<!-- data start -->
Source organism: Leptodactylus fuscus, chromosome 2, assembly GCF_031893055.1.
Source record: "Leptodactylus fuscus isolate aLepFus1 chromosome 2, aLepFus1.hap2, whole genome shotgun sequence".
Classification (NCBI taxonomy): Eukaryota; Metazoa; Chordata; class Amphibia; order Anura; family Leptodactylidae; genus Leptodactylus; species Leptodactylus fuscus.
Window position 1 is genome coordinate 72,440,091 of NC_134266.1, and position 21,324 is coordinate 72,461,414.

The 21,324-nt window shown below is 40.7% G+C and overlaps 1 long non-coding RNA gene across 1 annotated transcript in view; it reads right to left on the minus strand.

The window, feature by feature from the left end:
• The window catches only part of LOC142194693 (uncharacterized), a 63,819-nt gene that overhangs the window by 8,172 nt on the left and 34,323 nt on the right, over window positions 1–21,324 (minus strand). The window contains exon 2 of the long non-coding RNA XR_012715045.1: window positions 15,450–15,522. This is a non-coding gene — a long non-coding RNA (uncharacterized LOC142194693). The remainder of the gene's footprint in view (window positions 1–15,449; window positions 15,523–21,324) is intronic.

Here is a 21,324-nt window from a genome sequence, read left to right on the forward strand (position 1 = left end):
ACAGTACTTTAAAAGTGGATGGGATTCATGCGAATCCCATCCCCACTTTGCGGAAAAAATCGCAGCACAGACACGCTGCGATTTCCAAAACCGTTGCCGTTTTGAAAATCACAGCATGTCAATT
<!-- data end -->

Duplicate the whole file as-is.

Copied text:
Source organism: Leptodactylus fuscus, chromosome 2, assembly GCF_031893055.1.
Source record: "Leptodactylus fuscus isolate aLepFus1 chromosome 2, aLepFus1.hap2, whole genome shotgun sequence".
Classification (NCBI taxonomy): Eukaryota; Metazoa; Chordata; class Amphibia; order Anura; family Leptodactylidae; genus Leptodactylus; species Leptodactylus fuscus.
Window position 1 is genome coordinate 72,440,091 of NC_134266.1, and position 21,324 is coordinate 72,461,414.

The 21,324-nt window shown below is 40.7% G+C and overlaps 1 long non-coding RNA gene across 1 annotated transcript in view; it reads right to left on the minus strand.

The window, feature by feature from the left end:
• The window catches only part of LOC142194693 (uncharacterized), a 63,819-nt gene that overhangs the window by 8,172 nt on the left and 34,323 nt on the right, over window positions 1–21,324 (minus strand). The window contains exon 2 of the long non-coding RNA XR_012715045.1: window positions 15,450–15,522. This is a non-coding gene — a long non-coding RNA (uncharacterized LOC142194693). The remainder of the gene's footprint in view (window positions 1–15,449; window positions 15,523–21,324) is intronic.

Here is a 21,324-nt window from a genome sequence, read left to right on the forward strand (position 1 = left end):
ACAGTACTTTAAAAGTGGATGGGATTCATGCGAATCCCATCCCCACTTTGCGGAAAAAATCGCAGCACAGACACGCTGCGATTTCCAAAACCGTTGCCGTTTTGAAAATCACAGCATGTCAATT